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The Jazz Age Origins Of “Naptown”

Indianapolis’ often-misunderstood nickname has a long, rich history.

The Walker Theatre, Indianapolis’ premiere Jazz Age venue.Courtesy of Wikimedia Commons

Indianapolis’ nickname, “Naptown,” has gained dubious connotations over the years — not as a snappy little sobriquet for a city with more than its share of syllables, but an ironic reminder of its allegedly sleepy nature.

But while the nickname’s exact origins are somewhat foggy, one thing is certain. Far from representing some imagined dullness, the term “Naptown” is actually inseparable from one of the city’s most vital contributions to American history: its vibrant jazz culture of the 1920s.

The earliest reference to “Naptown” in the Hoosier State Chronicles, a free database of Indiana newspapers hosted by the Indiana State Library, is from a 1927 Indianapolis Recorder article about jazz musicians. The Indianapolis Recorder was then, like today, the city’s highest-circulating African American newspaper, says Jill Weiss Simins, a historian at the Indiana Historical Bureau. 

The Recorder frequently deployed the nickname, using it in another 1927 article about a Black Indianapolis women’s volleyball team playing in St. Louis. Throughout the 1930s, “Naptown” was used regularly to refer to Indy in articles about music, baseball, social happenings, and various events around town.

“When African American Indianapolis residents began using the term ‘Naptown’ regularly in the 1920s, it was a hip, fun way of referring to Indianapolis — not a derogatory term for a sleepy city, as is often claimed today,” says Simins.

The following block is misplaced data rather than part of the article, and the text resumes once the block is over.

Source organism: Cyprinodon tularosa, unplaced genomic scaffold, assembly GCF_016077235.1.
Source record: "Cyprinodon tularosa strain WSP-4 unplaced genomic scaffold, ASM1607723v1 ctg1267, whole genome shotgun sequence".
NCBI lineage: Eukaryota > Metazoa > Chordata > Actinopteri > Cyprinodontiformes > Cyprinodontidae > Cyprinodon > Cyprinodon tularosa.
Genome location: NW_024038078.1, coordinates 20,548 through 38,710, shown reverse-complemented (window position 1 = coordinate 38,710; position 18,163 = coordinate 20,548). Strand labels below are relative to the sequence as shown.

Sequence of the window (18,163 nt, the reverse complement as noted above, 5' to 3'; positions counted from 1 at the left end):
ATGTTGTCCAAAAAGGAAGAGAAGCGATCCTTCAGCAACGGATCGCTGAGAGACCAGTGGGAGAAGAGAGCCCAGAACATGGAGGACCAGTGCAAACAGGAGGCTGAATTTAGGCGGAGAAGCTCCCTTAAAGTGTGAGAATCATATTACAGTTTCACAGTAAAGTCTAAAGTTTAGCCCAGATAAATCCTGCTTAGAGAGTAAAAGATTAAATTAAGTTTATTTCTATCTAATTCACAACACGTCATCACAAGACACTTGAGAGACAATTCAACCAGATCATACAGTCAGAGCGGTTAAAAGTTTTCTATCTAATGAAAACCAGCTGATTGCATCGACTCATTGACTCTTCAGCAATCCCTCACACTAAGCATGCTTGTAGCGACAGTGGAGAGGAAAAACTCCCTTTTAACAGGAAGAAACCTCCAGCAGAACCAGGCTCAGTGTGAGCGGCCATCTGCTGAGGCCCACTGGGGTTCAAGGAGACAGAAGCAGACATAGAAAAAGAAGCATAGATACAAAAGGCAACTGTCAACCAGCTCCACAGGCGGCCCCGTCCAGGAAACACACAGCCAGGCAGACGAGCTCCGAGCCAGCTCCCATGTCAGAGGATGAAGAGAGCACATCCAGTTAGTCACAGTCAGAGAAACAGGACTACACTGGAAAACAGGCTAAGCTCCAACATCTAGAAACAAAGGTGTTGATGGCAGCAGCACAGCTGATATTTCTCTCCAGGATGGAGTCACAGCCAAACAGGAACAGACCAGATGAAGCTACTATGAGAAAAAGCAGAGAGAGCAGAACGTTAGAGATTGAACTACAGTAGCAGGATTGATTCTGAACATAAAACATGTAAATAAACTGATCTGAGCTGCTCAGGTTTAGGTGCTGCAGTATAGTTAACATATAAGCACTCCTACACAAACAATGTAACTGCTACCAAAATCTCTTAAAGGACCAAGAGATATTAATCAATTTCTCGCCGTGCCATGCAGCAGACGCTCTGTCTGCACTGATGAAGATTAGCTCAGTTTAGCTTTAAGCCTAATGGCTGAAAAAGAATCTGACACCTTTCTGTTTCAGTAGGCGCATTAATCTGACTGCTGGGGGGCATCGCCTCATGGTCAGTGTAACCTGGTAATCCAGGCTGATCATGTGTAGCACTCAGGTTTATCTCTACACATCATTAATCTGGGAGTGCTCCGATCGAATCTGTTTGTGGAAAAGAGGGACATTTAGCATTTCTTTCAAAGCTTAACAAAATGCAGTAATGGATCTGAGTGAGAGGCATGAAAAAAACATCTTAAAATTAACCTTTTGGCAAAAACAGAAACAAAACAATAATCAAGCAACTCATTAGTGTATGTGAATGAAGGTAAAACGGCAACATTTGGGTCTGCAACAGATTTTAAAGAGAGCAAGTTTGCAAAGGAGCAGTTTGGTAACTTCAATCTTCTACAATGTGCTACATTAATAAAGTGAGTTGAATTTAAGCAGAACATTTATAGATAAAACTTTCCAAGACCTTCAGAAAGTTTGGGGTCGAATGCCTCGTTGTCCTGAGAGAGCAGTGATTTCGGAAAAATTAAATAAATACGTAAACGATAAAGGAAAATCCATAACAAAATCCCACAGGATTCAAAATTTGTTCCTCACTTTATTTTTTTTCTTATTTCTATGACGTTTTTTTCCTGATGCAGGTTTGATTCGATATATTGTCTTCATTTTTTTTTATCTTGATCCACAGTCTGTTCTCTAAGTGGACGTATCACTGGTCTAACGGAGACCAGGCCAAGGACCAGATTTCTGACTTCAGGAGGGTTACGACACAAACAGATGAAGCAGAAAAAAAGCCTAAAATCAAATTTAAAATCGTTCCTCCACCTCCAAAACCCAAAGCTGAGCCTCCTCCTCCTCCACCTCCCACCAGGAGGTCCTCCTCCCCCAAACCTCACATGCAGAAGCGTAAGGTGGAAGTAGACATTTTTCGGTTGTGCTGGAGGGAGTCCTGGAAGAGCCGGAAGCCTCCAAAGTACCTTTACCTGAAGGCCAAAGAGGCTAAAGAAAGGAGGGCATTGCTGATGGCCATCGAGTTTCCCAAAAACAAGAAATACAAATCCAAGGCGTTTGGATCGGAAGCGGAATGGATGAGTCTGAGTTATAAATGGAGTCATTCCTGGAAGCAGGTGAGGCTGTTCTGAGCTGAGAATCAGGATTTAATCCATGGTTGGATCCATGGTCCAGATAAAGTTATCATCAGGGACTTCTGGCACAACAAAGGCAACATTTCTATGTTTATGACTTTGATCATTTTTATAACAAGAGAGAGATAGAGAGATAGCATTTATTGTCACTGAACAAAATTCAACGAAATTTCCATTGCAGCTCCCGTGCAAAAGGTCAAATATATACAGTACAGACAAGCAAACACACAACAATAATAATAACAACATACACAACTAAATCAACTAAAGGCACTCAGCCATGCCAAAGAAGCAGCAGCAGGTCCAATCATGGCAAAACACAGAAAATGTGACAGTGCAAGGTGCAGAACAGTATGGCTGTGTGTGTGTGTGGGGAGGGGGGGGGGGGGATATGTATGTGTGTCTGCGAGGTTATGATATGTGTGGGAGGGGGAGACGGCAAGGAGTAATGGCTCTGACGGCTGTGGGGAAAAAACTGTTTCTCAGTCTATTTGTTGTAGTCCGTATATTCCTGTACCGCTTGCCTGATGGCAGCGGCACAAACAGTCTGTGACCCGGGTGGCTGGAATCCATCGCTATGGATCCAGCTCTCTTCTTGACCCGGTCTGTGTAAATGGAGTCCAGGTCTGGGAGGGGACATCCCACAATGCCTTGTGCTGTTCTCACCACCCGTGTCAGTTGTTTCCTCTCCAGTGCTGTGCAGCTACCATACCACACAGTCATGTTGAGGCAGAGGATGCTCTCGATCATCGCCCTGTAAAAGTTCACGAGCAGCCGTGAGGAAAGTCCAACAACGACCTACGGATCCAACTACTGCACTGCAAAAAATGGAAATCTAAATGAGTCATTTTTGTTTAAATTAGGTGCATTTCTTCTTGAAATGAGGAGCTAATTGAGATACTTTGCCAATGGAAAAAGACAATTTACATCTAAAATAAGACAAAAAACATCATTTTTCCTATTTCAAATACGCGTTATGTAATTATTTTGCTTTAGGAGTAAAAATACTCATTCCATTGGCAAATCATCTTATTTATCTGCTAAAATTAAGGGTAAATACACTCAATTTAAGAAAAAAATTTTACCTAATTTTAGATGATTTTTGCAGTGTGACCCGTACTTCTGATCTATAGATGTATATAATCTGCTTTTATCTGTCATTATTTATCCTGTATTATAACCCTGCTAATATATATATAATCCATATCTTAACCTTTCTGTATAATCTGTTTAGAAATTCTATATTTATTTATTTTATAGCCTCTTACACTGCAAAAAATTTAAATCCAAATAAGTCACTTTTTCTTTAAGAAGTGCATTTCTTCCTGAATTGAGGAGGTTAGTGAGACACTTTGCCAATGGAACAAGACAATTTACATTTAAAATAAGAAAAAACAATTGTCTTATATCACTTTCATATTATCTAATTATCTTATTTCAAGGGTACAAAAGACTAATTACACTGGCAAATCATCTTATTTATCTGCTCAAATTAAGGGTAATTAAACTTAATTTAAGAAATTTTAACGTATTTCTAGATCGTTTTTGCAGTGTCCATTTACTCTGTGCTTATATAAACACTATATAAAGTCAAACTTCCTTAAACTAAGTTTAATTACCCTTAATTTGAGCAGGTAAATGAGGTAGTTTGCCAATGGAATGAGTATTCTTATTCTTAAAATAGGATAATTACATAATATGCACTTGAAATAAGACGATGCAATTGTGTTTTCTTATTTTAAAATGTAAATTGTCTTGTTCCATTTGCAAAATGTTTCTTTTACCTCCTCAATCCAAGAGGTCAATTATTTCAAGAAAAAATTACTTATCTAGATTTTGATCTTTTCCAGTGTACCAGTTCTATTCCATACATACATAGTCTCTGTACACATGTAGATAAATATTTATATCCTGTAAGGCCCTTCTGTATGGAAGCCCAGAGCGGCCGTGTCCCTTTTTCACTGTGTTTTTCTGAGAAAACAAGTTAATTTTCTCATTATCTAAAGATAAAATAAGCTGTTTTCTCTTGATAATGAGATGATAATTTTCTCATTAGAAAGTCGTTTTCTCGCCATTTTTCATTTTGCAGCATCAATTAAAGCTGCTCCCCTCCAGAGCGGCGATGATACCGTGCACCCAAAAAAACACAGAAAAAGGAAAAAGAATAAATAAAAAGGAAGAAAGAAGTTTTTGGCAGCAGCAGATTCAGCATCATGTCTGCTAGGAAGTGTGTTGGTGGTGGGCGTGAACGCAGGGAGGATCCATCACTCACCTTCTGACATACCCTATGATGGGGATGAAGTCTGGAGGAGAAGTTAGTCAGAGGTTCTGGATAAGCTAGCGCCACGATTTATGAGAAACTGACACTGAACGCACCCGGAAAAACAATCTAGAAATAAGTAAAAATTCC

Simins described how the Evansville Argus, also a Black newspaper, also began using “Naptown” interchangeably with “Indianapolis.” The first use in the Argus was in reference to the esteemed Indianapolis attorney and political leader Henry Richarson. 

By 1939, the Indianapolis Jewish Post was also regularly using the nickname “Naptown” in articles about local sports. The Indianapolis Times did not start using the term until the 1940s, and even then, it was rare and often kept in quotes to ensure it was seen as a nickname.

“Writers for the city’s popular Black newspaper, the Indianapolis Recorder, used ‘Naptown’ in a positive context, referring to cultural events in the city that they were proud of and excited about,” Simins says. “Like many cultural contributions to Indiana history, the African American roots of this term have been forgotten, but newspaper research shows us that it was the Black residents of Indianapolis that named the city ‘Naptown.’”  

Steve Barnett, a Marion County Historian from the Indiana Historical Society, wrote an article for The Weekly View this past May about the nickname’s history. In the 1920s, African American performers and musicians began referring to Indy as “Naptown,” according to the article, it was seen as an informality of conversation stressing the fourth, most prominent syllable in the name Indianapolis. 

Barnett recounts how during World War II, the nickname “Naptown” was adopted by soldiers who were stationed in the city. Since they were away from home, they sought out the comfort and hospitality of Service Men’s Centers. The “warmth, friendliness and shelter” they found at the centers made the soldiers start affectionately referring to Indy as “Naptown.” 

Today the nickname graces everything from roller derby leagues to local blogs to a Brazilian Jiu Jitsu academy. But its roots in Indianapolis’ rich history of Black culture reveal just how misunderstood “Naptown” is, both in nickname and character.

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